I’m lucky though in that I’m married to an artist (Hannah Casey-Brogan) who lets me use her work for free and also takes photos of us when needed. Hannah took the cover photos for Watercourse and Soft Days, and her work is on the cover and labels of Rockpool Blue. I usually have an idea of the sound I want and if I’m lucky one or two of the songs will end up conforming to that. I nearly always know the album title before I record it.

Bands tend to go into the direction of experimentation with synthesizers, why have you kept the sound of Sea Pinks focused on reverb guitar melodies and not digital sounds with beats?

Yeah, I kind of feel like that’s a bit predictable though. As if the only way to diversify your sound in a guitar band is with synths. Bands with synths get seen as somehow cutting edge, when they tend to fetishise the analogue sound of 40 years ago. I’d like to say our sound has remained guitar orientated because I’m such a purist about it but really it comes down to money. I usually have very limited time in the studio to track everything and there just isn’t the time to d**k about with synths and other instruments. If someone else was paying for it then yeah, maybe.

Your Minimum Wage LP is like a mini-best hits compilation of live performances. But the opening track of the same name was a new song. It stands out from the pack with its raw attitude and sound. What made you write and record that tune?

It was something we improvised at practice, so it’s quite stripped back and there’s no chorus. The words attached themselves pretty early on, again just improvising. It was recorded while we were on tour last year at an analogue studio in Amsterdam, on our day off. I was not really feeling the laid back smoke filled atmosphere and I think it comes across in the performance.

You said in an interview many years ago that there wasn’t really a scene in Belfast for music, but have your thoughts changed on that view? With the likes of Girls Names, Gross Net, Fears, Die Hexen, Ghost Office and more gracing gigs across the country.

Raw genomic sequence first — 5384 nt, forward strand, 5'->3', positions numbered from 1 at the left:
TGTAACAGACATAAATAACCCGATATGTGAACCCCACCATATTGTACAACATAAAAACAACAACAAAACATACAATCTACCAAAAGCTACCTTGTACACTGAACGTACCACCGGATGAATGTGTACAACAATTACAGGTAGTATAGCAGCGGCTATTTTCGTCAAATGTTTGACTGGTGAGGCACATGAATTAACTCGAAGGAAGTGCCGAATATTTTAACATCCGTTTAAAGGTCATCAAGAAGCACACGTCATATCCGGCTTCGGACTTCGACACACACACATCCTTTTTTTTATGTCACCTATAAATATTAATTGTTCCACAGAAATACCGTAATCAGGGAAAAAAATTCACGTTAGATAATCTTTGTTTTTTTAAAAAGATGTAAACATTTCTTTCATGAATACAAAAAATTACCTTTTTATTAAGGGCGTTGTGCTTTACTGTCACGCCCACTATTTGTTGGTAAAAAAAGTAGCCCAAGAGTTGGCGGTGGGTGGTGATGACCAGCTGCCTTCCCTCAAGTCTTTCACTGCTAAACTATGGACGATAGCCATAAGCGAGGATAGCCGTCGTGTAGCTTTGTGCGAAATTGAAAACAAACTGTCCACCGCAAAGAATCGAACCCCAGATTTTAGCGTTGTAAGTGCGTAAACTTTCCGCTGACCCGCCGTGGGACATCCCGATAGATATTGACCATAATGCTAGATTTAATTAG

I think what I meant by that was that there wasn’t a self conscious scene with bands deliberately working together to form some kind of movement or coalescing around a label, that kind of thing. There were good bands then and there’s good bands now in Belfast, but I still think it’s quite a loose thing in terms of their relation to each other. There’s a few bands in Belfast I feel we have stuff in common with, but equally I feel connected to bands like the Number Ones in Dublin, and bands much farther afield than that. It’s limiting in this day and age to talk about city specific scenes.

Finally, you said on Bandcamp that Rockpool Blue feels like an ending of sorts, maybe the last Sea Pinks record. Why do you feel that? Would you prefer to work on other projects?

I definitely want to work on other things. When you concentrate on one thing it can end up taking over and I just want a bit more freedom outside that (self imposed) format. Bands need the support and belief and investment of a label, and I basically end up doing and paying for everything as a self releasing artist. So it would be nice to do something else, with someone else taking a punt on it for a change. If you’re reading this and you run or work for a successful label, give me a shout! As for Sea Pinks, it’s still an active thing. I think what I meant on Bandcamp was that we might not operate in the album cycle orientated way from this point on, but we’ll see. I’m still enjoying doing it for now, and it still feels like there’s something to prove.

Sea Pinks launch their new album Rockpool Blue at the Black Box, Belfast on Friday September 28. For tickets and more information go to: